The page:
May 19, 2020

Reed, Whitehouse, Cicilline Announce $300,000 Economic Development Grant to Study Future Growth on Aquidneck Island

NEWPORT, RI – In an effort to promote smart, sustainable economic development and ensure public input in how former U.S. Navy-owned land and infrastructure is used by the three municipalities that make up Aquidneck Island, U.S. Senators Jack Reed and Sheldon Whitehouse and U.S. Congressman David Cicilline today announced a new $300,000 federal grant by the U.S. Department of Commerce Economic Development Administration (EDA).  The federal funding will be used for a study to evaluate options for a possible transfer of U.S. Government infrastructure to the municipalities of Newport, Middletown, and Portsmouth. 

Reed, Whitehouse, and Cicilline announced the federal funds will be used to develop a plan to ensure the land and assets are utilized in a way that benefits the economy, environment, and overall quality of life throughout Aquidneck Island.

The Rhode Island Infrastructure Bank (RIIB) is acting as the lead agency in the study, in concert with Newport, Middletown, and Portsmouth.  The $300,000 federal EDA Adjustment Assistance grant will be matched by $300,000 from RIIB for a total project sum of $600,000. 

“This is an incredible area and a great opportunity for the community to come together to help shape the future of Aquidneck Island.  This new EDA grant is a smart investment in strategic planning and collaborative development,” said Senator Reed.

“This study will identify opportunities to reimagine some Navy-owned properties for economic development and other public benefits,” said Senator Whitehouse.  “I look forward to seeing the Rhode Island Infrastructure Bank’s findings, which will help guide Aquidneck Island’s economy for years to come.”

“I’m pleased to announce this important grant funding that will help to grow jobs in our state,” said Congressman Cicilline. “The Rhode Island Infrastructure Bank’s study will be an important step forward in strategically expanding economic growth on Aquidneck Island.”

Reed, Whitehouse, and Cicilline wrote a joint letter to EDA in support of the federal grant for RIIB, noting: “The western edge of Aquidneck Island houses Naval Station Newport, which is undergoing a Base Realignment Closure program divesture of assets, including Navy-owned roadways, waterlines, sewer lines, and accompanying equipment.”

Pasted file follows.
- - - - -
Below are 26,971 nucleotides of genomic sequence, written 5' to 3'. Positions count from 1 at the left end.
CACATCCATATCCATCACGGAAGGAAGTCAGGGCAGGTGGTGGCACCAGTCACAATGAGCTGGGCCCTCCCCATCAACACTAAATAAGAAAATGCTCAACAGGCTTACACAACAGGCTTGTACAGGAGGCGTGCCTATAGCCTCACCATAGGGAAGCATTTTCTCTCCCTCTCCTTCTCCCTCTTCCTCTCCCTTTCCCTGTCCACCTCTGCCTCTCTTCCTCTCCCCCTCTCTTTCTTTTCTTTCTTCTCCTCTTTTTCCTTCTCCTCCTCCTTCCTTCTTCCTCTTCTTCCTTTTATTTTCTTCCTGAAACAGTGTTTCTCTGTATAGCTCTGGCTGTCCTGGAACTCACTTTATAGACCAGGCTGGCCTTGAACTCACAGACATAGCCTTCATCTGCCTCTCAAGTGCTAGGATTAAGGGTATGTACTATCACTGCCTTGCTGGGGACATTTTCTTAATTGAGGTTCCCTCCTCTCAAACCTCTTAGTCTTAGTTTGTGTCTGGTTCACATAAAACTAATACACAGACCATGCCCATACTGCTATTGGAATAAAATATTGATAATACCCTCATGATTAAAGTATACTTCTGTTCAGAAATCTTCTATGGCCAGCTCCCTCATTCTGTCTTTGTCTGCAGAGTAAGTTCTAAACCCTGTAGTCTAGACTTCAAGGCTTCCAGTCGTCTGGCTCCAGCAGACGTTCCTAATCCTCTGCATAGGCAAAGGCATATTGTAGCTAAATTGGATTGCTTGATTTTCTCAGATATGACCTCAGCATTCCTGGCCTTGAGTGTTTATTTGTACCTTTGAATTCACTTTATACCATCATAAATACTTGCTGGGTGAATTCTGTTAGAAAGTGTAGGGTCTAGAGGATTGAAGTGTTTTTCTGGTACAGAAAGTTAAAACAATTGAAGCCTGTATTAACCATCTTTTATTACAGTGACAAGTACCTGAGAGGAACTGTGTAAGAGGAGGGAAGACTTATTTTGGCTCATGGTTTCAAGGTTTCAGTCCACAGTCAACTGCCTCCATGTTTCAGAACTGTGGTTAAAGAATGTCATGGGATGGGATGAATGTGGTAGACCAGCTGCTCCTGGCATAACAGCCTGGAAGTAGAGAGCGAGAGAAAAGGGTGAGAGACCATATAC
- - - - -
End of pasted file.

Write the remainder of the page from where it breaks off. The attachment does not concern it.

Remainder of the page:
The letter notes that the study would include an inventory and condition assessment of approximately 18,000 linear feet of roadways, 65,000 linear feet of water lines and accompanying equipment, and approximately 28,000 linear feet of sewer-lines and accompanying pump stations.  This inventory and evaluation would allow for the identification of potential options for the transfer of Navy-owned infrastructure, as well as possible future public and commercial re-use.

“This study would enable the municipalities to recognize potential benefits of streamlining public services, increasing economic development opportunities, and improving public transportation.  It could ultimately support future economic investments and job creation for all of Aquidneck Island,” the members wrote. 

In summary, the project will:

– Generate inventory of Base Realignment and Closure (BRAC) program assets divestiture;

– Focus on Navy-owned roadways, waterlines, sewer lines, and accompanying equipment;

– Explore the potential benefit of streamlining public services, increasing private land development opportunities, and improving public transportation;

– Provide detailed physical evaluation of current infrastructure conditions;

– Perform field work to confirm evaluations;

– Present options for transfer of Navy-owned infrastructure; and

– Determine potential to attract future investments, create jobs, and foster economic resilience for the region.



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Meaghan McCabe, (202) 224-2921